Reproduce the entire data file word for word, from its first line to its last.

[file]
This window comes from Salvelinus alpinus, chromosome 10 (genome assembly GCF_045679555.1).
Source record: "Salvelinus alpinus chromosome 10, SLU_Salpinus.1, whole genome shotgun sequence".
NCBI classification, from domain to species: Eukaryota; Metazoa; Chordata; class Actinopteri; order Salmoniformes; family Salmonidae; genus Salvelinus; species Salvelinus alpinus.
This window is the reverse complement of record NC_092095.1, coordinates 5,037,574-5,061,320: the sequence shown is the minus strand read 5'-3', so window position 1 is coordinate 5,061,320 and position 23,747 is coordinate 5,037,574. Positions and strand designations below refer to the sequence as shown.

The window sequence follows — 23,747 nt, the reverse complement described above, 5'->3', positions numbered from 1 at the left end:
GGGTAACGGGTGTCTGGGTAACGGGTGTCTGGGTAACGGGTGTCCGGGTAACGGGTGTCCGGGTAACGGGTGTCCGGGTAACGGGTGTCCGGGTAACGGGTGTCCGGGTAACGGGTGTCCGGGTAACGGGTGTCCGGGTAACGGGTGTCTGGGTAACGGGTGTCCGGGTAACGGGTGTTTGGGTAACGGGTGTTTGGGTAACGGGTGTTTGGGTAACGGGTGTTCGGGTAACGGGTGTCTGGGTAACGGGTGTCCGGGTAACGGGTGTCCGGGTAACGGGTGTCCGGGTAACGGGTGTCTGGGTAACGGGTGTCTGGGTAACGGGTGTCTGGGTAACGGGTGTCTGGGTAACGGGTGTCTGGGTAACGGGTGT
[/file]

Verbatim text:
This window comes from Salvelinus alpinus, chromosome 10 (genome assembly GCF_045679555.1).
Source record: "Salvelinus alpinus chromosome 10, SLU_Salpinus.1, whole genome shotgun sequence".
NCBI classification, from domain to species: Eukaryota; Metazoa; Chordata; class Actinopteri; order Salmoniformes; family Salmonidae; genus Salvelinus; species Salvelinus alpinus.
This window is the reverse complement of record NC_092095.1, coordinates 5,037,574-5,061,320: the sequence shown is the minus strand read 5'-3', so window position 1 is coordinate 5,061,320 and position 23,747 is coordinate 5,037,574. Positions and strand designations below refer to the sequence as shown.

The window sequence follows — 23,747 nt, the reverse complement described above, 5'->3', positions numbered from 1 at the left end:
GGGTAACGGGTGTCTGGGTAACGGGTGTCTGGGTAACGGGTGTCCGGGTAACGGGTGTCCGGGTAACGGGTGTCCGGGTAACGGGTGTCCGGGTAACGGGTGTCCGGGTAACGGGTGTCCGGGTAACGGGTGTCCGGGTAACGGGTGTCTGGGTAACGGGTGTCCGGGTAACGGGTGTTTGGGTAACGGGTGTTTGGGTAACGGGTGTTTGGGTAACGGGTGTTCGGGTAACGGGTGTCTGGGTAACGGGTGTCCGGGTAACGGGTGTCCGGGTAACGGGTGTCCGGGTAACGGGTGTCTGGGTAACGGGTGTCTGGGTAACGGGTGTCTGGGTAACGGGTGTCTGGGTAACGGGTGTCTGGGTAACGGGTGT